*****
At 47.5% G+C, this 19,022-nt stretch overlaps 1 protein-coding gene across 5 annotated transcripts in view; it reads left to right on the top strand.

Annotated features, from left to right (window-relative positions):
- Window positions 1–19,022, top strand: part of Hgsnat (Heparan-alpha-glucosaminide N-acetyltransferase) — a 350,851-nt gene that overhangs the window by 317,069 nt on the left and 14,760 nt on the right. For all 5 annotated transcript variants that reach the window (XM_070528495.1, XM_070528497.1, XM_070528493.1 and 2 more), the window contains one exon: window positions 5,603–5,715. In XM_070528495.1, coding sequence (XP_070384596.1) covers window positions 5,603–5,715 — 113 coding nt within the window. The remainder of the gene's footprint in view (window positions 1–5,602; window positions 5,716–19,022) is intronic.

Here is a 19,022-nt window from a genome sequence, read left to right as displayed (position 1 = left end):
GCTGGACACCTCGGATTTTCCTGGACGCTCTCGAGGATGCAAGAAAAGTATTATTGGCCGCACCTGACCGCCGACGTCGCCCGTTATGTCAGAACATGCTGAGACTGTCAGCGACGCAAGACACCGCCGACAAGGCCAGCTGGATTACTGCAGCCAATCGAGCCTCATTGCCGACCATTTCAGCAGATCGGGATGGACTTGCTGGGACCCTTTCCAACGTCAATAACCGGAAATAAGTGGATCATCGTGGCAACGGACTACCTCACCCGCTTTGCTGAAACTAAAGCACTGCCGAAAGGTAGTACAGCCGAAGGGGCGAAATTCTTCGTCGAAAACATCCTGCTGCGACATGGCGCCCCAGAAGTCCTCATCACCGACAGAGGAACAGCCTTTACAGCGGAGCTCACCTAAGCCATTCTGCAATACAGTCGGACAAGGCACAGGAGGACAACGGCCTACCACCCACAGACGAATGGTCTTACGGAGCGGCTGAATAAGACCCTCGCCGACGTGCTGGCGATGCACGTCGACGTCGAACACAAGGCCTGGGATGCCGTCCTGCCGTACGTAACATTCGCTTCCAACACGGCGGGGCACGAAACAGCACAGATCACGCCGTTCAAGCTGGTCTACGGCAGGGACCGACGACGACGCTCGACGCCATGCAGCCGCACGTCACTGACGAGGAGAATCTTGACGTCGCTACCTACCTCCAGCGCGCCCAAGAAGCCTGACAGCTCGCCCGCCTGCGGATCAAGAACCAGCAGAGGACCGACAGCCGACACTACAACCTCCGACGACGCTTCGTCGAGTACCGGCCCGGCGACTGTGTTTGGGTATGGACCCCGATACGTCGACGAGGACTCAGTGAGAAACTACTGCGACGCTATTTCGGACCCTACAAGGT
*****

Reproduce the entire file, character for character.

At 47.5% G+C, this 19,022-nt stretch overlaps 1 protein-coding gene across 5 annotated transcripts in view; it reads left to right on the top strand.

Annotated features, from left to right (window-relative positions):
- Window positions 1–19,022, top strand: part of Hgsnat (Heparan-alpha-glucosaminide N-acetyltransferase) — a 350,851-nt gene that overhangs the window by 317,069 nt on the left and 14,760 nt on the right. For all 5 annotated transcript variants that reach the window (XM_070528495.1, XM_070528497.1, XM_070528493.1 and 2 more), the window contains one exon: window positions 5,603–5,715. In XM_070528495.1, coding sequence (XP_070384596.1) covers window positions 5,603–5,715 — 113 coding nt within the window. The remainder of the gene's footprint in view (window positions 1–5,602; window positions 5,716–19,022) is intronic.

Here is a 19,022-nt window from a genome sequence, read left to right as displayed (position 1 = left end):
GCTGGACACCTCGGATTTTCCTGGACGCTCTCGAGGATGCAAGAAAAGTATTATTGGCCGCACCTGACCGCCGACGTCGCCCGTTATGTCAGAACATGCTGAGACTGTCAGCGACGCAAGACACCGCCGACAAGGCCAGCTGGATTACTGCAGCCAATCGAGCCTCATTGCCGACCATTTCAGCAGATCGGGATGGACTTGCTGGGACCCTTTCCAACGTCAATAACCGGAAATAAGTGGATCATCGTGGCAACGGACTACCTCACCCGCTTTGCTGAAACTAAAGCACTGCCGAAAGGTAGTACAGCCGAAGGGGCGAAATTCTTCGTCGAAAACATCCTGCTGCGACATGGCGCCCCAGAAGTCCTCATCACCGACAGAGGAACAGCCTTTACAGCGGAGCTCACCTAAGCCATTCTGCAATACAGTCGGACAAGGCACAGGAGGACAACGGCCTACCACCCACAGACGAATGGTCTTACGGAGCGGCTGAATAAGACCCTCGCCGACGTGCTGGCGATGCACGTCGACGTCGAACACAAGGCCTGGGATGCCGTCCTGCCGTACGTAACATTCGCTTCCAACACGGCGGGGCACGAAACAGCACAGATCACGCCGTTCAAGCTGGTCTACGGCAGGGACCGACGACGACGCTCGACGCCATGCAGCCGCACGTCACTGACGAGGAGAATCTTGACGTCGCTACCTACCTCCAGCGCGCCCAAGAAGCCTGACAGCTCGCCCGCCTGCGGATCAAGAACCAGCAGAGGACCGACAGCCGACACTACAACCTCCGACGACGCTTCGTCGAGTACCGGCCCGGCGACTGTGTTTGGGTATGGACCCCGATACGTCGACGAGGACTCAGTGAGAAACTACTGCGACGCTATTTCGGACCCTACAAGGT